Saturday, January 3, 2009



Divine Inspiration
Being the only visual art teacher for a secondary program in a small private high school I was always racing around for ideas that would grab the students' attention and also introduce a range of concepts. Many of the students had little experience with art materials especially ceramics.
Introducing wedging, pinch and coil techniques, attaching with slip, creating texture, plus clean up is always challenging especially when students have short class periods and go into it thinking that it is "Play with Clay" time.

If truth be told, I usually planned my units only after I knew who were enrolled the classes. I found that tailoring my curriculum made it a right fit for the most part and our class sizes were relatively small (5 to 12 students from 9th to 12th grade). It was time to introduce a ceramics unit to the 3-dimensional design foundations class and I wanted a fresh idea. For my birthday I had indulged myself with several lavishly illustrated art books from Assouline Publishing, one of them, African Forms: Art and Rituals by Laure Meyer, yielded a kernel of an idea. An image of an anthropomorphic vessel from the Luba Tribe in the Democratic Republic of the Congo really grabbed my attention. Pottery is usually produced by women and men create figural sculpture. These vessels possibly combined the work of women and men working collaboratively!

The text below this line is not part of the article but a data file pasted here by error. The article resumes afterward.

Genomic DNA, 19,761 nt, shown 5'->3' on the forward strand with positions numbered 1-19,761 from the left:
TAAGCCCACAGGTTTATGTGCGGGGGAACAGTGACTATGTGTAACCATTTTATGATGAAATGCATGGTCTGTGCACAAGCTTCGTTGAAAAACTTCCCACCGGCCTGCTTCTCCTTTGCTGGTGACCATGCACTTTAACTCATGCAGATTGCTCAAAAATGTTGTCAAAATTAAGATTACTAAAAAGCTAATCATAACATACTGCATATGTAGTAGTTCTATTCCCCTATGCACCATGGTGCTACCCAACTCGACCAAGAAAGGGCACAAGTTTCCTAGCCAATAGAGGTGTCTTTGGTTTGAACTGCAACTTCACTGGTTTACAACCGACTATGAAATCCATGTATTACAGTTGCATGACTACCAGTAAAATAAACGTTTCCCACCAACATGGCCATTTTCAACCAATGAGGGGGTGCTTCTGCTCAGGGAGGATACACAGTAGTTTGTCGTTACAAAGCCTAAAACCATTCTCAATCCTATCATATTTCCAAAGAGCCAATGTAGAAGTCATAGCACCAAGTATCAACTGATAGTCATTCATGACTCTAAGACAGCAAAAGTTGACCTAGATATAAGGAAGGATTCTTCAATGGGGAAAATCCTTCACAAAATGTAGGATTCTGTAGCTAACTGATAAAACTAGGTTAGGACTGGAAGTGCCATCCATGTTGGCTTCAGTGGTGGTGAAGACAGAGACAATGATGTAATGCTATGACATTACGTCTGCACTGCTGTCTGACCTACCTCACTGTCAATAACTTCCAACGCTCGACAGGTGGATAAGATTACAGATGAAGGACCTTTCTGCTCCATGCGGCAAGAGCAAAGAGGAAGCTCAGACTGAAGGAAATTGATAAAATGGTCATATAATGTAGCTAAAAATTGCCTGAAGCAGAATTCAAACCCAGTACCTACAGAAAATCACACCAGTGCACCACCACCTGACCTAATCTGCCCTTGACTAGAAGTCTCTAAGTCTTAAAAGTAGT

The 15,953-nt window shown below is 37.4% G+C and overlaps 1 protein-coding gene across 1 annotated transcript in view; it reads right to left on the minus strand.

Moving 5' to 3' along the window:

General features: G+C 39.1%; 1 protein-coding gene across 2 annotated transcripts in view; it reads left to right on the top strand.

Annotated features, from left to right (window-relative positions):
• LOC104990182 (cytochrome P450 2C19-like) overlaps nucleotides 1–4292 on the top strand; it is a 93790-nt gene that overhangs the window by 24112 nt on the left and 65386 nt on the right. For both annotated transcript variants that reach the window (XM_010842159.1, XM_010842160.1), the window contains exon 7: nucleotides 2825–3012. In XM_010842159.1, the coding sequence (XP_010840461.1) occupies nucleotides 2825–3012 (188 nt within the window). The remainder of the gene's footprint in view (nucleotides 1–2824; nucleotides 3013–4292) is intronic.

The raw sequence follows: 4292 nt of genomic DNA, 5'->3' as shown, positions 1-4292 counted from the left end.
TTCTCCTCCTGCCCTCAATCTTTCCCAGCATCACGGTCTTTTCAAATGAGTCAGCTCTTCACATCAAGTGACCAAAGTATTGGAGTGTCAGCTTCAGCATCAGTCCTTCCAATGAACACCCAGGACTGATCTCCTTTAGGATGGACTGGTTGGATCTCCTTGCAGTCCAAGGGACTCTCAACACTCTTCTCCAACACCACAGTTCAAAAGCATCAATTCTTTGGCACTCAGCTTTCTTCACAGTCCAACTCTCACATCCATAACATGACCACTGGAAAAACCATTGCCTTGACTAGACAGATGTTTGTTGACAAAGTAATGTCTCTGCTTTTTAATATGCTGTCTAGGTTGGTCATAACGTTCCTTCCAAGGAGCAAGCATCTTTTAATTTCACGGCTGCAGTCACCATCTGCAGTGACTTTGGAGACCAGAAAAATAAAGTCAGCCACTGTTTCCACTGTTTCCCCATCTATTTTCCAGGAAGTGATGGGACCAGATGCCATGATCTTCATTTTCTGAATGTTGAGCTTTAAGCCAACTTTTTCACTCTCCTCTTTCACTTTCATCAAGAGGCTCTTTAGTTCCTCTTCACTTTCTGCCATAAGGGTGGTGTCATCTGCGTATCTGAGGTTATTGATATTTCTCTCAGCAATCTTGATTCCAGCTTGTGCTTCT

I could not find a lot of information or examples but I looked at the usual sites for examples such as the Museum of African Art here at the Smithsonian and several other online sites and museums. The students and I were fascinated by the idea that these vessels were made for the purposes of divination. According to Belgian ethnologist, Albert Maesen, "...this type of anthropomorphic pottery was used by royal diviners to identify and cure illnesses. Occasionally the spirit provides information touching on a crime or some other misfortune." The diviner would place charm inside the vessel.

Because scarification was a form of body art practiced by tribes the figures needed to have texture and pattern. We used high fire stoneware and applied iron oxide as well. The top figure is the exemplar that I made and then pit fired.


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